By Chloé Eberly, Intercultural Learning and Volunteer Coordinator at AFS New Zealand
600 attendees came together from around the world for the New Zealand International Education Conference (NZIEC) in Wellington this August. AFS is proud to have been the programme partner this year. Representatives of AFS ran pre-conference workshops and conference sessions all aimed at fostering global competence and empowering international educators with quality tools. The conference itself was an exciting, innovative environment. AFS was one of 18 stallholders in the exhibition hall, where people were busy networking and enjoying the food.
NZIEC brings together professionals and leaders in international education from New Zealand and around the world to explore and discuss new strategies. This year’s theme was Inspiring Global Citizens, which is exactly what we work toward every day at AFS. This year’s event was marked by an important milestone: the announcement of the new New Zealand International Education Strategy took place on the final day of the conference, with three new goals: delivering an excellent education and student experience, achieving sustainable growth, and developing global citizens.
“I got tools to develop global competence and intercultural learning. Also, I learned how it’s important to know that what we see is on the surface [of a culture], like an iceberg,” said a participant of the AFS workshop facilitated by AFS Intercultural Programs’ Director of Education and Intercultural Learning Marcela Lapertosa and AFS New Zealand’s Organizational Development Specialist Carla Rey Vasquez. The workshop titled Global Competence in International Education: What is it? explored the concept of global competence, why it is important, and provided suggestions of ways that organisations can embrace it. There was a lot of experiential learning in this session, and participants left feeling inspired.
Bert Vercamer, Chief Program Innovation and Educational Products Officer at AFS Intercultural Programs, facilitated High Tech Solutions for Global Competence workshop which offered three frameworks that can provide a foundation for a curriculum to build global competence for both inbound and outbound students. Research shows that merely coming into contact with cultural differences doesn’t develop global competence in students. Participants left with the skills to deliver blended learning sessions on global competence that are engaging, attractive, and effective for their audiences.
Global competence development in international education: Tools to make it happen! focused on AFS’s 70 years of experience in running study abroad programs and intercultural research. Lapertosa used this session to discuss the recent extensive review of best practices and pedagogical studies from across the field to identify the most effective tools and programmatic factors to enhance students’ intercultural development while they take part in study abroad or domestic exchanges. Those who attended this session learned about the AFS Student Learning Journey Curriculum and gained tools to effectively and practically implement intercultural learning in their own institutions.
The session titled From research to practice: Enhancing global competence through blended learning shared lessons learned from developing the Sentio Global Competence Certificate (GCC) and how research was applied to inform best practice. Vercamer touched on the importance of effective cultural mentoring and guided reflection, the need to share culture-general frameworks and culture-specific content before departure, ongoing support throughout a program, and the necessity of a developmental approach. The session included a preview of the content of the GCC, and those who attended received a free GCC demo.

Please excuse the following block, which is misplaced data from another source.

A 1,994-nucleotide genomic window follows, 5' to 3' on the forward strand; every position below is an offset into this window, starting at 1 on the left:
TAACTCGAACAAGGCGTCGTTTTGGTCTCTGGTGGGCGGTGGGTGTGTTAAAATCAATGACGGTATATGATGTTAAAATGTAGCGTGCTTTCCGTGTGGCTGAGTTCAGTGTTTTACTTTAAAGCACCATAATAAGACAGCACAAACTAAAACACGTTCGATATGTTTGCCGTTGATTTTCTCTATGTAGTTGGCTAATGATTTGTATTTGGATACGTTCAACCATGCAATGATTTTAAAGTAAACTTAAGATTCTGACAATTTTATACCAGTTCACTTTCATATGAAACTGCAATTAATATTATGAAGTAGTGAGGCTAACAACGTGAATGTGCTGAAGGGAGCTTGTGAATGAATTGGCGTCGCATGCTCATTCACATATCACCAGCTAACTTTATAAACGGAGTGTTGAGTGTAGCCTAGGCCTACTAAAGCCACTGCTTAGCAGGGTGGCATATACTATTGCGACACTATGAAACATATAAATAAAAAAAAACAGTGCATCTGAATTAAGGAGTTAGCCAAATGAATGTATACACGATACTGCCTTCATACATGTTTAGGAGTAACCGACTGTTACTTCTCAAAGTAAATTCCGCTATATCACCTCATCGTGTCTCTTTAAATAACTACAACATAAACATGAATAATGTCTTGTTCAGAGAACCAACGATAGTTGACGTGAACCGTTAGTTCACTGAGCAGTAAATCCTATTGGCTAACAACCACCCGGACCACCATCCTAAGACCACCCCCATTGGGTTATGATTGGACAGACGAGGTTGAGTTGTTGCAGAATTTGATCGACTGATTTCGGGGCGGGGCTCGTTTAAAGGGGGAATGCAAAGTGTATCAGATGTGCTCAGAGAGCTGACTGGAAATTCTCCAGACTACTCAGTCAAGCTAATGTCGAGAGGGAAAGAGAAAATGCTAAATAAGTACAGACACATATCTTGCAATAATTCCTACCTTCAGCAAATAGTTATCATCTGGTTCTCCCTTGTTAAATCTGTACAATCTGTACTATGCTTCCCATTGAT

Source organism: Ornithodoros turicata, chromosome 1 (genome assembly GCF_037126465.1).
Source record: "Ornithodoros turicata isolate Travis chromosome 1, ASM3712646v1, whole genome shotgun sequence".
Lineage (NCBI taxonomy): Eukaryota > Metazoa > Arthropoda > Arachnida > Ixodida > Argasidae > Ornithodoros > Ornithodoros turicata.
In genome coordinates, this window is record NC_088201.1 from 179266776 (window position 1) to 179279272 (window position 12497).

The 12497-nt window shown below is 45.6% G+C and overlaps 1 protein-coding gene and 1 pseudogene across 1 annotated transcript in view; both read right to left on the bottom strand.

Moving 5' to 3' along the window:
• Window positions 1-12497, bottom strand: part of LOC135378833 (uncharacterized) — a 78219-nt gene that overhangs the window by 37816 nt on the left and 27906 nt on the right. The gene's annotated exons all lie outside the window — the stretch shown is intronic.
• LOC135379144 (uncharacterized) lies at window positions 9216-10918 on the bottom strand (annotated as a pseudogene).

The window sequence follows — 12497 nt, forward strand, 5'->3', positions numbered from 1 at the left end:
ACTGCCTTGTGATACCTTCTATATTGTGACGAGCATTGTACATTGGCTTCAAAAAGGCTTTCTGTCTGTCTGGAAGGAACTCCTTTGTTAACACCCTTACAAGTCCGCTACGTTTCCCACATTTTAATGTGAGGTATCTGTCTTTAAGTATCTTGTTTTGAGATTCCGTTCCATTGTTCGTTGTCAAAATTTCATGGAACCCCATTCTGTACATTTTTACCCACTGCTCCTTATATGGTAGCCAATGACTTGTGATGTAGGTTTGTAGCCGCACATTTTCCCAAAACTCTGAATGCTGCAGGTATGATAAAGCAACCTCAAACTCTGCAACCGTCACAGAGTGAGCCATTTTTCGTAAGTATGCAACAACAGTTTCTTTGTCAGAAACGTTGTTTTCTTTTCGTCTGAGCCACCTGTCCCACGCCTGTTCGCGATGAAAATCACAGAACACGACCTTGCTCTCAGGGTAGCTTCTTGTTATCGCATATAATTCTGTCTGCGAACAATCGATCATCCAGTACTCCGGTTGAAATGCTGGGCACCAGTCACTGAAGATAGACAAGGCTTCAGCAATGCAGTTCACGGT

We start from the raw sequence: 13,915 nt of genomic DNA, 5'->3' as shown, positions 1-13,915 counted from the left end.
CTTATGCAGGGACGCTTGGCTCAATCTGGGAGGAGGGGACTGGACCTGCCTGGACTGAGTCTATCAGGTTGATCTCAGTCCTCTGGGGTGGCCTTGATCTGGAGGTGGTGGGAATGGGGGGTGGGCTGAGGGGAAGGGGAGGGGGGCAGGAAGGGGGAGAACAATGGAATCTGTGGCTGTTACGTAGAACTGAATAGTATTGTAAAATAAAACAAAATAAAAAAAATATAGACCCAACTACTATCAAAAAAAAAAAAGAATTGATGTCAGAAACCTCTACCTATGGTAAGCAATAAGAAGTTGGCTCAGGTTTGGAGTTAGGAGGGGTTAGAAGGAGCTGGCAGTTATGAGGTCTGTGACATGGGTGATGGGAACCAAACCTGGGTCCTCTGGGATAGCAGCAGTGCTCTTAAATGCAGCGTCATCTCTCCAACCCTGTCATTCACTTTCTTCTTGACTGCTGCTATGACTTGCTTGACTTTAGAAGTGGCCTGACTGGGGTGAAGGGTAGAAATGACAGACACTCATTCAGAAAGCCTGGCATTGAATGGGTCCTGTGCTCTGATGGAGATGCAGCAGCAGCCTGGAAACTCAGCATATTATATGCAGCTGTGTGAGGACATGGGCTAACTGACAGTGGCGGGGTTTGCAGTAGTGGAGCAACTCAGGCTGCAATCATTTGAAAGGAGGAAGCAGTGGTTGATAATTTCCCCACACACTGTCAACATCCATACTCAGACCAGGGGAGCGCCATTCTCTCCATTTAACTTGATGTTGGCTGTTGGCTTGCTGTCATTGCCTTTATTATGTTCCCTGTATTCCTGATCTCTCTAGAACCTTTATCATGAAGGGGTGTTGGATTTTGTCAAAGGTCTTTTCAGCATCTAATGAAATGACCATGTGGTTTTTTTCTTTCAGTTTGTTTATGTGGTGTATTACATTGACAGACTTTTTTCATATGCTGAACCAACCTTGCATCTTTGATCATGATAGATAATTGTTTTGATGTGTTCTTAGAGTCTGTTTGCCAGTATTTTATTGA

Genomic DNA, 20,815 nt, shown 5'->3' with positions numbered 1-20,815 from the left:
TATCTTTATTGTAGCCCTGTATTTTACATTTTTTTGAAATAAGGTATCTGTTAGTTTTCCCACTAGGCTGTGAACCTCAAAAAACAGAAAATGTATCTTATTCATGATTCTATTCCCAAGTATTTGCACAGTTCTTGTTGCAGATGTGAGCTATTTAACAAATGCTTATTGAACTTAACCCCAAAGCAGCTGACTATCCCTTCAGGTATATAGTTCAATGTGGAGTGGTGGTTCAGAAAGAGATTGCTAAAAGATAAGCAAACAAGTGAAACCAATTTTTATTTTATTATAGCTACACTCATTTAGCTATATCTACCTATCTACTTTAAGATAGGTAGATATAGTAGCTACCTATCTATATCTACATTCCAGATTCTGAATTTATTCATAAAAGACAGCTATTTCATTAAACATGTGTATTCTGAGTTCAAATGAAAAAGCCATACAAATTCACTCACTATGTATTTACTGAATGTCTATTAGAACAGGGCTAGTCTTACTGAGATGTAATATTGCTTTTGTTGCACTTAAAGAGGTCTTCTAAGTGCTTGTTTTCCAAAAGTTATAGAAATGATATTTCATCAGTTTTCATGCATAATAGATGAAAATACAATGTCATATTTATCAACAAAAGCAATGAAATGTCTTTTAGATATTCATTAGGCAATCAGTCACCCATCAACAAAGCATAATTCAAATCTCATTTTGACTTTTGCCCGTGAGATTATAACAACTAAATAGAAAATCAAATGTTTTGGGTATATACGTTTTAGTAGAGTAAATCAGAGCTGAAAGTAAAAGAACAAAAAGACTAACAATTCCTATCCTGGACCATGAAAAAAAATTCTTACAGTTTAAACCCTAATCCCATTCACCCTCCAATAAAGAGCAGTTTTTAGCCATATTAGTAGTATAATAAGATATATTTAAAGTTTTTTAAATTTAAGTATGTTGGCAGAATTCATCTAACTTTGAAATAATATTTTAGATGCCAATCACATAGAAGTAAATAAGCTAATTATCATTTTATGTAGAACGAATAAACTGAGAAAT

Hristo Banov, Manager of Business Analytics and Impact Measurement at AFS presented Mapping Generation Z: Attitudes toward international education programmes. The Mapping Generation Z study aims to reveal the perceptions of present-day teenagers (ages 13-18) on studying and living abroad, experiencing new ideas and immersing themselves in dramatically different cultures than their own. Participants in this session examined some of the key findings, including:
- Cultural exploration as the main motivation to go abroad
- Affordability remains a barrier to student mobility
- Programme specifics emerge as the main choice influencing factors
- Apprehensiveness about security tops the list of concerns
If you haven’t already had a look a the Mapping Generation Z study, you can do so here.
On the final afternoon of the conference, Vasquez presented The missing piece: Supporting host families to double our impact. This presentation explored the role of host families in international education, with reference to the AFS Intercultural Programs Host Family Intercultural Learning Journey. Research suggests that host families play a crucial role in study abroad programmes, but the learning outcomes that they gain are largely unexplored. Engaging host families poses challenges and opportunities, in terms of fostering their own professional development and aiding their role as key cultural informants and facilitators for the people they are hosting. Participants left this session with practical approaches and activities to be used with host families before, during and after the intercultural experience.
Overall, NZIEC was an excellent space for AFS to bring expertise in intercultural learning and study abroad programmes. Attendees heard from international students about their experiences in New Zealand, key government figures in both immigration and education, and leaders in international education from different backgrounds and organisations.